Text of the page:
Also agree that the description of those who go to join as insane and stupid is superficial at best. The grooming aspect is certainly there from Isis, as is the attraction of boys with guns and girls with dashing husbands. Unemployment is also a major factor but there's more and Isis does put forward a vision, even a perverted one, of an identity and a future.

jaycee
cheers for the feedback

cheers for the feedback Baboon. 

The connection with the 'Barbarians' in Europe and their own adoption of Christianity and the establishing of Feudalism is an important point I think.There is certainly alot of similarity but also the differences between the two are also intereting, the way for example that Islam provided a 'organic' ideology of this movement as compared to the adoption of Christianity as a unifying movement for example. How this relates to the differences in the later civilizations which were establihed is interesting.

I'm considering doing a follow up to this rticle looking in more detail into the degeneration of Islam. In particular I've come to the slightly controversial conclusion that the writing down of the Quran was connected(to wht extent is not clear) to a counter revolution aginst the original Islamic movement.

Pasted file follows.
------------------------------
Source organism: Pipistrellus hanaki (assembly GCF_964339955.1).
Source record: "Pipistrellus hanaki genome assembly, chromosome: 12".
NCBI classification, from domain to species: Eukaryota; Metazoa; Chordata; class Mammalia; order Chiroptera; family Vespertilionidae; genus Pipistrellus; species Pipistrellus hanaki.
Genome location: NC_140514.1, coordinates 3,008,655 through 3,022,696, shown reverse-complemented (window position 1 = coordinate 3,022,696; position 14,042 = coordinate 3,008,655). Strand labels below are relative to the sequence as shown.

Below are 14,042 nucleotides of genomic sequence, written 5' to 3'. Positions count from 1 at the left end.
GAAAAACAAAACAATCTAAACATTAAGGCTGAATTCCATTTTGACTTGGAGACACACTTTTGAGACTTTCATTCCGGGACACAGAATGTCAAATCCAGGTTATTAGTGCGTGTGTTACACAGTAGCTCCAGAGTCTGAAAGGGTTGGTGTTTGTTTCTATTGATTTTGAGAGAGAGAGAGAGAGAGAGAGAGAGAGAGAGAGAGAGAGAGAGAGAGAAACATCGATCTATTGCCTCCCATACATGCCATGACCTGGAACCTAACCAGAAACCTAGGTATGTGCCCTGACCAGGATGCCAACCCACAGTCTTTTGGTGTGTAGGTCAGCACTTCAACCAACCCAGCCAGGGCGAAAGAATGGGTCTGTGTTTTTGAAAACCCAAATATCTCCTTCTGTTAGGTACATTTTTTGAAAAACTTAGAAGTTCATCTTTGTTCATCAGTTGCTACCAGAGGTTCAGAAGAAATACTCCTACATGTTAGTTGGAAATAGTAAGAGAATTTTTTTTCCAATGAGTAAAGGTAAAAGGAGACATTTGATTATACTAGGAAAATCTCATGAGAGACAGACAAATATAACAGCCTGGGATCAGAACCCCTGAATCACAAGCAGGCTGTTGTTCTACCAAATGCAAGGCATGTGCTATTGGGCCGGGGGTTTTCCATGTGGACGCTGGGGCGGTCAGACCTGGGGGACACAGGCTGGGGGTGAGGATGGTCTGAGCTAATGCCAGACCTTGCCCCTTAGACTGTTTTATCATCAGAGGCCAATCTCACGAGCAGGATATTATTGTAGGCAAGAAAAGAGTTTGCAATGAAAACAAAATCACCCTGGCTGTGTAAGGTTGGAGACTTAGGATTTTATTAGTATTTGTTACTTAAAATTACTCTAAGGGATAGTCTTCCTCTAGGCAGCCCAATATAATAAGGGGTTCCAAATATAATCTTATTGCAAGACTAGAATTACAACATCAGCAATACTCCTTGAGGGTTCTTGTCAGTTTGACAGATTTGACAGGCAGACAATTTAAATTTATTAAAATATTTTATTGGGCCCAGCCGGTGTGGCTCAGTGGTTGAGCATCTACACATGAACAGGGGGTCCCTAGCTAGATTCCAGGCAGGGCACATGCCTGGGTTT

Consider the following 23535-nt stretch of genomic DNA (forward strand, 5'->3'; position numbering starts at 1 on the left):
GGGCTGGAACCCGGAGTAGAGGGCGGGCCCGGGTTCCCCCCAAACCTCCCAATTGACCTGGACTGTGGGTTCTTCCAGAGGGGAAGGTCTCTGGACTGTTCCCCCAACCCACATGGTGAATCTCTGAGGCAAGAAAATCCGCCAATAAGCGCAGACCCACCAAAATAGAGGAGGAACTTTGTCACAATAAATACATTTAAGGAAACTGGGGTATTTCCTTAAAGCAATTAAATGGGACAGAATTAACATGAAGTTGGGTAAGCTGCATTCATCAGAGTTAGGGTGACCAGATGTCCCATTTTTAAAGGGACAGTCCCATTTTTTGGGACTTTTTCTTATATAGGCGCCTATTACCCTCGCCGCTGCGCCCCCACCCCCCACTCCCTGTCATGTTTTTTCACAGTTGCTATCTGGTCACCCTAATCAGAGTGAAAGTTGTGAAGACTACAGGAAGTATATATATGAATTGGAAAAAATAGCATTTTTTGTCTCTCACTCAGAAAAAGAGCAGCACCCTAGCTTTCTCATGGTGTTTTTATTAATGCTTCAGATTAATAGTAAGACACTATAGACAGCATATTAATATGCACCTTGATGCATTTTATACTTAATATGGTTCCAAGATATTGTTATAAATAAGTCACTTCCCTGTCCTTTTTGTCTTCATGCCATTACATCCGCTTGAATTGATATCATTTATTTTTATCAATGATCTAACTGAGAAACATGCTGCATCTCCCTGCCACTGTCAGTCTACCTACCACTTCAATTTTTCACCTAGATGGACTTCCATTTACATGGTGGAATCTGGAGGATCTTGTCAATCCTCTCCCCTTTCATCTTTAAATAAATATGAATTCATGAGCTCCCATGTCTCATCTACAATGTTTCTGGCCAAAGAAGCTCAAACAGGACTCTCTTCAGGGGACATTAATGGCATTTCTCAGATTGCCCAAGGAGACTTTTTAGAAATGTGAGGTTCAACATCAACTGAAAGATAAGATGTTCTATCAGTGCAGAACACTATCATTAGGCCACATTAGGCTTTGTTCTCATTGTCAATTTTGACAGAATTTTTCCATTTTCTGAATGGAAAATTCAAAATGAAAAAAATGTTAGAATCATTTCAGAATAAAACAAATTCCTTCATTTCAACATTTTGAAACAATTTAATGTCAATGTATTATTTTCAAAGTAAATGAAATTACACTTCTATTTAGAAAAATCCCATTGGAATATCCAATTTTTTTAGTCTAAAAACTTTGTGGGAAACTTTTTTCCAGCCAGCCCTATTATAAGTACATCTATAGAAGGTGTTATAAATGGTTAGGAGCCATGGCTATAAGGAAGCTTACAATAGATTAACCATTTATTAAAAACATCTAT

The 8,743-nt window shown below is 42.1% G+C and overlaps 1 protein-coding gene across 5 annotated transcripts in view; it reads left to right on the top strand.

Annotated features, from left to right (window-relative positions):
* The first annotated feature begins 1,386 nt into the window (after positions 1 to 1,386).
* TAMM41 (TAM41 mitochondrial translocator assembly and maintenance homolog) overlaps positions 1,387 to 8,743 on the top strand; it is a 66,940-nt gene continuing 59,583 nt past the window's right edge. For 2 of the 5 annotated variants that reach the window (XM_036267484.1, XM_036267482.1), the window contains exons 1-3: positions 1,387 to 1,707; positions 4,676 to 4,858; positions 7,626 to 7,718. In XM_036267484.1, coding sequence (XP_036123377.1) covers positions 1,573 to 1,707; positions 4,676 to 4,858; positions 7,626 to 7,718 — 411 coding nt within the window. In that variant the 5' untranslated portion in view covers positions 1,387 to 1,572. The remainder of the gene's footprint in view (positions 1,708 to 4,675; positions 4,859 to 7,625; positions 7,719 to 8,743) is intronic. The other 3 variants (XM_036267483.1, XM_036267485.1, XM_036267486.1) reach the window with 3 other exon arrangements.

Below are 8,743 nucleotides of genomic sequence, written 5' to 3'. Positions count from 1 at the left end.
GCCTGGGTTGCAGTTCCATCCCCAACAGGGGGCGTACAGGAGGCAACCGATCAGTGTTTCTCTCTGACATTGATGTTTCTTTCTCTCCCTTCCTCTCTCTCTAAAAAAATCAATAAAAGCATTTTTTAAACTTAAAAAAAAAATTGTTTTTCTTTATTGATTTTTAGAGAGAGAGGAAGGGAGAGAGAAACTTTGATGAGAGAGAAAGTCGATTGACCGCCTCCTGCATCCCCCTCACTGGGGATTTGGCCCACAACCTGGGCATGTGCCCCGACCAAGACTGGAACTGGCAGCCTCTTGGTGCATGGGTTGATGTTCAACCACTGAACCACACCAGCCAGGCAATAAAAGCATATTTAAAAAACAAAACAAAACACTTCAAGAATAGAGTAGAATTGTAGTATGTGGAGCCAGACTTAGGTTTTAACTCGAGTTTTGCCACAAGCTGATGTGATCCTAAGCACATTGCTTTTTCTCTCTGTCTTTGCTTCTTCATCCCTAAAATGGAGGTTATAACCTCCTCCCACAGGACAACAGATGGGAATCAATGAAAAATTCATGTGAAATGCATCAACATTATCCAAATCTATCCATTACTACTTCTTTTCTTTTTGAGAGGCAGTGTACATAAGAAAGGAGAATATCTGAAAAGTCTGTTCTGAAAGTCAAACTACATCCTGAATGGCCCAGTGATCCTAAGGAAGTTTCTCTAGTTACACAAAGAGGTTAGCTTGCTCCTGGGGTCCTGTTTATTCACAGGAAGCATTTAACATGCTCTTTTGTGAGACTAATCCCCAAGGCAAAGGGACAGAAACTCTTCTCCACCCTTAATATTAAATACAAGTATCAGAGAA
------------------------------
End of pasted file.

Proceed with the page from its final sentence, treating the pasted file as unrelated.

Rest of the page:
jk1921
Nice job Jaycee. Have you

Nice job Jaycee. Have you given any thought to the significance that historically many revolts of the oppressed have had "backward looking" features (re-establishment of tribal society)? How does that relate to the continuing ability of various bourgeois ideologies to suck in elements of the proletariat today? Isn't part of the reason why ISIS attracts some young disaffected youth from the West that it offers a kind of utopian redemption and transcendence, while at the same time allowing them to express and act out some of their most violent and anti-social impulses (wherever they come from)? Something to the effect of "the road to paradise is paved with blood and gore, but it is the road to paradise nonetheless, so go get your fill." Of course, this is a kind of criticism that has been leveled at Marxists before too--the seed of Stalinist crimes is present in the very redemptive and utopian instincts of Marxism from the beginning, which subordinates everything in the here and now to the goal of obtaining the revolutionary beyond. This would raise the question of ethics and the relationship of means and ends in the struggle for a better world--something that is fraught with difficult problems.